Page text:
Pattern:  Blouse Simplicity 5098, Ginger skirt by Colette Patterns
Fabric:  Silk for the blouse,  Linen blend for the skirt
Make Again?  Yes, for sure! I am wondering if the blouse might look nice in a solid color with contrasting piping.

My husband and I are doing our Valentine dinner this weekend, he said he could see me wearing this outfit on our date. So I think I am going to be wearing it soon. Maybe we'll go for some Chinese, sweet and sour chicken sounds yummy.

Have a wonderful vintage day!


Wednesday, February 8, 2012

Sew Grateful Appreciation Blouse

Nan from Nans News from the North sent me this lovely pattern. Thank you, Nan! Check out her blog, she has been sewing for many years and lives in Alaska.  So today as part of my appreciation for the online sewing community I made up the 40's blouse pattern she sent to me.  The oversize collar frames the face well and fit is comfortable.  This blouse will be great paired with a skirt or some shorts. It's also easy everyday vintage styling.  I am finding I need a few of these kinds of garments to live in. I have lots of dresses, but often times yard work, tending to the chickens, baking and doing life keeps me from wearing the vintage clothes I love so much. This is a great way to "go vintage" on a hectic day and still have some comfort.  Even as I have highlighted Nan today,  you too have been just wonderful beyond words. I  want to say thank you from the bottom of my heart, to all of you who have left me a comment, sent a email and offered your knowledge on your fabulous crafting/sewing blogs.  I know I have learned so much from YOU! So keep those tips coming and remember you may never know who you have helped and encouraged along the way with your gift of creativity.  Hugs to you all.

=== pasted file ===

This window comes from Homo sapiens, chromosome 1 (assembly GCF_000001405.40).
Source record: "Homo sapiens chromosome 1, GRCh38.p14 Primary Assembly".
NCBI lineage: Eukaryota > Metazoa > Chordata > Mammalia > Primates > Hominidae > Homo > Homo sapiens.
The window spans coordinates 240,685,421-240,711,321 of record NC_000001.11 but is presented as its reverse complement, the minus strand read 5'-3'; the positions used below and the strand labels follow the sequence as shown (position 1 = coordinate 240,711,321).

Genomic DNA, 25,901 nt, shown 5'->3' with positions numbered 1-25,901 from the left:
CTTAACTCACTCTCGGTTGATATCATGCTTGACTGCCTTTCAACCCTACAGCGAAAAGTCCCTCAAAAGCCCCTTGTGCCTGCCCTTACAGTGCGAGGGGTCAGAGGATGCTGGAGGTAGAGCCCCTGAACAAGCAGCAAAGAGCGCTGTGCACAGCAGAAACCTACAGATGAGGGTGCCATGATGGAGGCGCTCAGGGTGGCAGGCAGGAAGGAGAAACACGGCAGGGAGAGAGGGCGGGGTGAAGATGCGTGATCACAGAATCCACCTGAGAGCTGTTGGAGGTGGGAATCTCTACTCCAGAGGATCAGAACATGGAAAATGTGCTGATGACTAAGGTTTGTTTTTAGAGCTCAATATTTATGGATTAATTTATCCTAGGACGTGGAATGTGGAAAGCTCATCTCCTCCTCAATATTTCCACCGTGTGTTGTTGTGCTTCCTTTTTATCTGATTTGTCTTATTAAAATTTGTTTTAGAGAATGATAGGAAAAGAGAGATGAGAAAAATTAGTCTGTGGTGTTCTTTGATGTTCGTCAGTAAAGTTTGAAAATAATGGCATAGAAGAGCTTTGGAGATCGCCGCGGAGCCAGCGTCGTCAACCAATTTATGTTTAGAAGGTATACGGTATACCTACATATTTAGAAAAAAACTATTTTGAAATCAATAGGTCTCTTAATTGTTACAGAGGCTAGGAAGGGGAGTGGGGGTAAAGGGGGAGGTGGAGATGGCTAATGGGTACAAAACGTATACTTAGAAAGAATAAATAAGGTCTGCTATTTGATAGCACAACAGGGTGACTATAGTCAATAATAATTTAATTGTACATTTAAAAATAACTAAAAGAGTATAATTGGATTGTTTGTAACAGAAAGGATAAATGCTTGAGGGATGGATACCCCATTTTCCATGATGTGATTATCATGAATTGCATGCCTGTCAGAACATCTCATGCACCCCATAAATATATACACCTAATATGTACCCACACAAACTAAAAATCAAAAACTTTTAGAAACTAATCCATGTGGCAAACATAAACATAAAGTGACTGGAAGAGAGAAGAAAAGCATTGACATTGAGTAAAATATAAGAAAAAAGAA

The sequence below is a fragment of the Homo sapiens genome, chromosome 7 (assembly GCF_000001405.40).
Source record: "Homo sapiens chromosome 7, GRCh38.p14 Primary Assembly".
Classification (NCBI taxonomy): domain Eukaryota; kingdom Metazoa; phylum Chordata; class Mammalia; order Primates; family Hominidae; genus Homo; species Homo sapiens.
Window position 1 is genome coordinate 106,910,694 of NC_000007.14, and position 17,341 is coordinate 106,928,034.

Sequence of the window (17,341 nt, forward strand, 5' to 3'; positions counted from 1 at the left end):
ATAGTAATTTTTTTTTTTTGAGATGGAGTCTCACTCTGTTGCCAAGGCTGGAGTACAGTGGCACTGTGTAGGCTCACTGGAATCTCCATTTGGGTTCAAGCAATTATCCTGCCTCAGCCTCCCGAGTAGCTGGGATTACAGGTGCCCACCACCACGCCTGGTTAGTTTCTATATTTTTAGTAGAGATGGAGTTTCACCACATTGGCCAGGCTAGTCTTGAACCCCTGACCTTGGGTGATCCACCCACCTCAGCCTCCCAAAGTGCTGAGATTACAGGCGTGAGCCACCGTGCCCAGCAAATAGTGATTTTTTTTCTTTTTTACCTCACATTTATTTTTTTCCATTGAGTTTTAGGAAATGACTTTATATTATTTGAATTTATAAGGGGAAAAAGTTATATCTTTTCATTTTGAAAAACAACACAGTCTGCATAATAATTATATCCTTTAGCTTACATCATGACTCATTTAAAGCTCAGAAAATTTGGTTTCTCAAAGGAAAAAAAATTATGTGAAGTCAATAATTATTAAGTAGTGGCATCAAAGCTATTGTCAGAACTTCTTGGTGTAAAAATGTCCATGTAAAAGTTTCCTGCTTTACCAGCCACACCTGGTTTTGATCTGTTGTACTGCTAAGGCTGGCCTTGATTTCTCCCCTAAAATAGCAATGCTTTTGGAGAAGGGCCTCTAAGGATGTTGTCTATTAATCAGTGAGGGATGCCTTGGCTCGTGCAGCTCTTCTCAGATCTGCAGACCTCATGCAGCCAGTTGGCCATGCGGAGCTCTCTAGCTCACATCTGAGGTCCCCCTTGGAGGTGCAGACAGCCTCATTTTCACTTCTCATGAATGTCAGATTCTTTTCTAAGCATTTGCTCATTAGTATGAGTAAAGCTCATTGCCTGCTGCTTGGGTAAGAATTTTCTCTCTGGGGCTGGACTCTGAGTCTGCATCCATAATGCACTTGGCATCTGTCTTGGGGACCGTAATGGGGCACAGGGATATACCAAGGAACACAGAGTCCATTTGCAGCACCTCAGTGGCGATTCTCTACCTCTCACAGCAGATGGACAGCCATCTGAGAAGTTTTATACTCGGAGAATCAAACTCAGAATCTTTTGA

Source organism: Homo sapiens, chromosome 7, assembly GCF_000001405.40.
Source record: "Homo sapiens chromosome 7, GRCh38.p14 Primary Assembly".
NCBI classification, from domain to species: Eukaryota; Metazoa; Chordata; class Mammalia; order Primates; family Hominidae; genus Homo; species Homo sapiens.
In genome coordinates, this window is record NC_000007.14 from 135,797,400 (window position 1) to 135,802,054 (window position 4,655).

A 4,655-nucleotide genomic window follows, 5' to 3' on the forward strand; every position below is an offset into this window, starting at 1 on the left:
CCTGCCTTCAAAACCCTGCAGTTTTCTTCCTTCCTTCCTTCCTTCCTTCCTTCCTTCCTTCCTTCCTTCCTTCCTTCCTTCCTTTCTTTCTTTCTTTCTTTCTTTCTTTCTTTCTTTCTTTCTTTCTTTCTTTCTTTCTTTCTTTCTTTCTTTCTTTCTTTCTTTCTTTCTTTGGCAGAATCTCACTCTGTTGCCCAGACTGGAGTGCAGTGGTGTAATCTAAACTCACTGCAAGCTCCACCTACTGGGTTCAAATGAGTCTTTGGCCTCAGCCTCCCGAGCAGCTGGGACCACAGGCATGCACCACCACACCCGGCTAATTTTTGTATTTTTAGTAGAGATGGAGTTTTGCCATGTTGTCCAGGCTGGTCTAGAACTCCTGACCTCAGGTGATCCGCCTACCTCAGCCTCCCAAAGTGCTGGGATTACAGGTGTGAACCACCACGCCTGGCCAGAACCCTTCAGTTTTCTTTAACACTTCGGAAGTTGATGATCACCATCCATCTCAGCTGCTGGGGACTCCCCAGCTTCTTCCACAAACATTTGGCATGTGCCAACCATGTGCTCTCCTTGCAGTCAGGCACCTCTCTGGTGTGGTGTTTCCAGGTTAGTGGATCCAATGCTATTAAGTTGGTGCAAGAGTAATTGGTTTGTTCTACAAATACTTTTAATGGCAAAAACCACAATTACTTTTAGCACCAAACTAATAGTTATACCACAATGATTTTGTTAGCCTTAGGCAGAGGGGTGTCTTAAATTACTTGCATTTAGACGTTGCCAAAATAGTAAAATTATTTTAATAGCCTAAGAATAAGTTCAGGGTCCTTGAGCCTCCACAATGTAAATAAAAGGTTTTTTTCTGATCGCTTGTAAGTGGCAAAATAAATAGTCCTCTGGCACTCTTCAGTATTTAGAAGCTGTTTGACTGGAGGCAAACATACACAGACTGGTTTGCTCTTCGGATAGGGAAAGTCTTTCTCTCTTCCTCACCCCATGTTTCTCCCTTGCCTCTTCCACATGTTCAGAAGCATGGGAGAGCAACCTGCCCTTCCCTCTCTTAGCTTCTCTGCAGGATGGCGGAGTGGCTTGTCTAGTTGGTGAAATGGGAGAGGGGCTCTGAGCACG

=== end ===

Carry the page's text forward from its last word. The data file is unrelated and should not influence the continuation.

Have a great vintage day,


Wednesday, February 1, 2012

Springtime happiness, 40's blouse & skirt

Yes, I know it's not spring yet, but something bright and happy makes the winter blues go away. Anyone ready for spring out there?  I am ready to step into spring with this new outfit.   Love has hatched with this 40's blouse. The detail of the yoke back makes me smile.  I did stumble a bit through the 1940's instructions, but am so glad I got through them because the blouse is so comfortable.  I have total freedom of movement in the arms and back area. I believe the back yoke helps a lot.  I have been making and enjoying separates lately.   Right now the basic wardrobe builders are very important to me. Have you ever notice that sometimes it's hard to find the basics at the stores? Even just a plain black skirt with minimal design can be a challenge. So I am making Ginger skirts in as many colors as I can, stash bustin along the way. I have never worn white on the lower half of my body, (except my wedding day) but as I age I am letting go of the idea of having the perfect body and since made peace with my legs. So here's to freedom in not following my old "thin rule".  If you don't know that rule. It goes like this, wear whatever makes you look the thinnest at all times and at all cost! I have lived this way and began to realize that I only wore black for years. How boring of me! So here's to breaking out the shell.

Have a wonderful vintage day,